With mini-game-rich franchises such as Final Fantasy 16 and Like a Dragon Gaiden: The Man Who Erased His Name coming out this year, I wanted to take a look at five of my favorite side activities in gaming. A few of the games listed could have lists of their own, so I decided to keep it to one per franchise. Here are my top five favorite mini-games in video games.

5. Fruitball – Kingdom Hearts: Birth by Sleep

The Kingdom Hearts series is known for having several mini-games in nearly every installment of the RPG series. Birth By Sleep has a world dedicated to side activities: Disney Town. While a few of the side things are hit and miss (It’s A Small World After All is still stuck in my head thanks to Ice Cream Beat.)   

There are five types of fruit: watermelons, pineapples, bananas, apples, and grapes. Each has different effects; the first three can stun you if you hit them. Whereas the grapes will break into smaller balls, giving you more chances to score. There are also three types of shots: fast, smash, and curve. The best strategy is to hit the triangle button to bump the fruit into the air, then press the triangle again when the prompt shows up, almost guaranteeing a goal. Things get more chaotic as the match progresses as more fruits and nets (that block you) fill up the playing field.

The tournament of sorts is a total of three matches that increase in difficulty and give out rewards such as items that replenish your “D-Link” ability (Kingdom Hearts Birth By Sleep’s version of summoning), as well as Magnera and a Chaos Snake Shotlock.

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4. Hacking – Bioshock

The hacking minigame in the first Bioshock by Irrational Games is a series of puzzles where the objective is to create a connection between two pipes by uncovering tiles and swapping them to connect the two points before the rushing water catches up; think of it like the board game Perfection. As you get further into the game, the puzzles will start incorporating “overload” tiles which, if hit, force you to start all over. The hacking minigame can be done throughout the game to help you hack into vending machines to lower the prices, unlock safes, and turn off security cameras and bots, among other things. 

Unlike the sequel, which changes the pipe minigame for a timing mini-game, the action stops, so if you are being swarmed, you can at least divert your attention to something else for a second.

3. Karaoke – Yakuza Franchise

The Yakuza games have a plethora of mini-games, so many that it warrants its own list. However, Karaoke is bar none (I’m sorry for the joke, or you’re welcome) my favorite in the franchise. Who doesn’t want to sing bangers such as Bakamitai, Iji Sakura 2000, and Kamurocho Lullaby with Kiryu and Haruka, Majima, or Ichiban? Karaoke is largely optional unless you are trying to 100% the completion list, which includes tasks such as being nearly perfect on every song.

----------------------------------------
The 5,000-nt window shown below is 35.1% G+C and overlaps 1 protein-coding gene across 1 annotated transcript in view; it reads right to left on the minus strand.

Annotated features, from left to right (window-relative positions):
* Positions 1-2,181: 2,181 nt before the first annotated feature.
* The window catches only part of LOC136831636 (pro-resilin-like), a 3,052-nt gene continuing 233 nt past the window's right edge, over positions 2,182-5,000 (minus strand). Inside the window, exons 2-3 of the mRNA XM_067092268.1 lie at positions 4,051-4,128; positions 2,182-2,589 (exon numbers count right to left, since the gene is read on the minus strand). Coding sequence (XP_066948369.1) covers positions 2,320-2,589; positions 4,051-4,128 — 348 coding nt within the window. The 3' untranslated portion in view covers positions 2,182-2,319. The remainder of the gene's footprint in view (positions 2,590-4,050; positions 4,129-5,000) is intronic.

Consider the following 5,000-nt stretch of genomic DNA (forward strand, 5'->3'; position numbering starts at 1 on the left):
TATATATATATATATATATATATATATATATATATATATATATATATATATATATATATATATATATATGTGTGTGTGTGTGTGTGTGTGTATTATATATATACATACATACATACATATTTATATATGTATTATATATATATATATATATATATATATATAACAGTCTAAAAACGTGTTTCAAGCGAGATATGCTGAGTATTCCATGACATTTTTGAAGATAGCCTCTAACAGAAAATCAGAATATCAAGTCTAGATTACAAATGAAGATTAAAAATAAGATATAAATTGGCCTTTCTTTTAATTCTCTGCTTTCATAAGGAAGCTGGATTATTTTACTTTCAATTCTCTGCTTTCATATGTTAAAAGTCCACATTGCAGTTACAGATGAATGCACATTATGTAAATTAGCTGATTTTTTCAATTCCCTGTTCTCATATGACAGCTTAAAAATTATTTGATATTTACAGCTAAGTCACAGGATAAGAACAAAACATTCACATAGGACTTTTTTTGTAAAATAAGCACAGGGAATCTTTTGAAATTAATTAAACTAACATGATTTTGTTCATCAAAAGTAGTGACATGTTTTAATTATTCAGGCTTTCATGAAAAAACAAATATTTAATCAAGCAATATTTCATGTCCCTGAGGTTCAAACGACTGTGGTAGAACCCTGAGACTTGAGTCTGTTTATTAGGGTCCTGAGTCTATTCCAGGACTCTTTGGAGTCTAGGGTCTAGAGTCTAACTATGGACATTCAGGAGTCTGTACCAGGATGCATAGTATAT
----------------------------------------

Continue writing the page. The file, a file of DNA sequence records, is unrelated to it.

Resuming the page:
2. Fishing – Final Fantasy XV

Both the Yakuza franchise and Final Fantasy XV feature fishing. In FF XV, there are two types of fishing spots: blue dots, which represent regular fish, and yellow dots, which represent “prize fish,” which are rarer species that can be sold for a decent amount of gil (Final Fantasy’s currency). The mini-game offers a variety of strategies in the sense that you will need to equip specific rods, lures, and bait to catch a specific species. While earning money in Final Fantasy XV is easy, considering the plethora of quests and hunts you can undertake, nothing beats the relaxation of fishing with your bros.

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1. Gwent – The Witcher 3: Wild Hunt

The Witcher 3 debuted in 2015 and is often considered one of the best RPGs of the last ten years. Although Witcher 3: Wild Heart features three minigames, easily the best is the card game called Gwent. Gwent became so popular that the studio, CD Projekt Red, created a standalone Gwent game in 2017.

On paper, Gwent is simple. The objective is to win the best of three wars, and by war, I mean the card game by reaching a higher point value than your opponent by playing either close combat, Ranged combat, or Siege units.  

While you can technically have as many cards in your deck as you want, it is best to stick to around 30 cards (twenty-two unit cards and eight special cards) because you can only have ten cards in your hand for the entire 3-round match. While there are many strategies to win in Gwent, one common way is to throw the first round by playing spy cards, which add to your opponent’s total but allow you to draw two cards per spy. This can, in many cases, secure a victory in the latter two rounds.

There are over 100 NPCs that you can challenge to a game of Gwent (DLC included). While Gwent isn’t necessarily the best way to get Crowns (The currency in The Witcher 3), as you can only bet 5-10 Crowns, you can obtain more Gwent cards by winning matches. Conversely, you can buy cards from vendors throughout the game.

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Many other aspects of Gwent make it arguably one of the best and most fleshed-out mini-games, such as the fact that there are four different “factions” that have their own “hero” card, which has special abilities that can only be used once per match. There are also weather cards, like “Impenetrable Fog”, which decreases the point value of all ranged cards to one.

There is the list of my five favorite Mini games. Do you agree, or disagree with any of my picks? Feel free to let me know in the comments.

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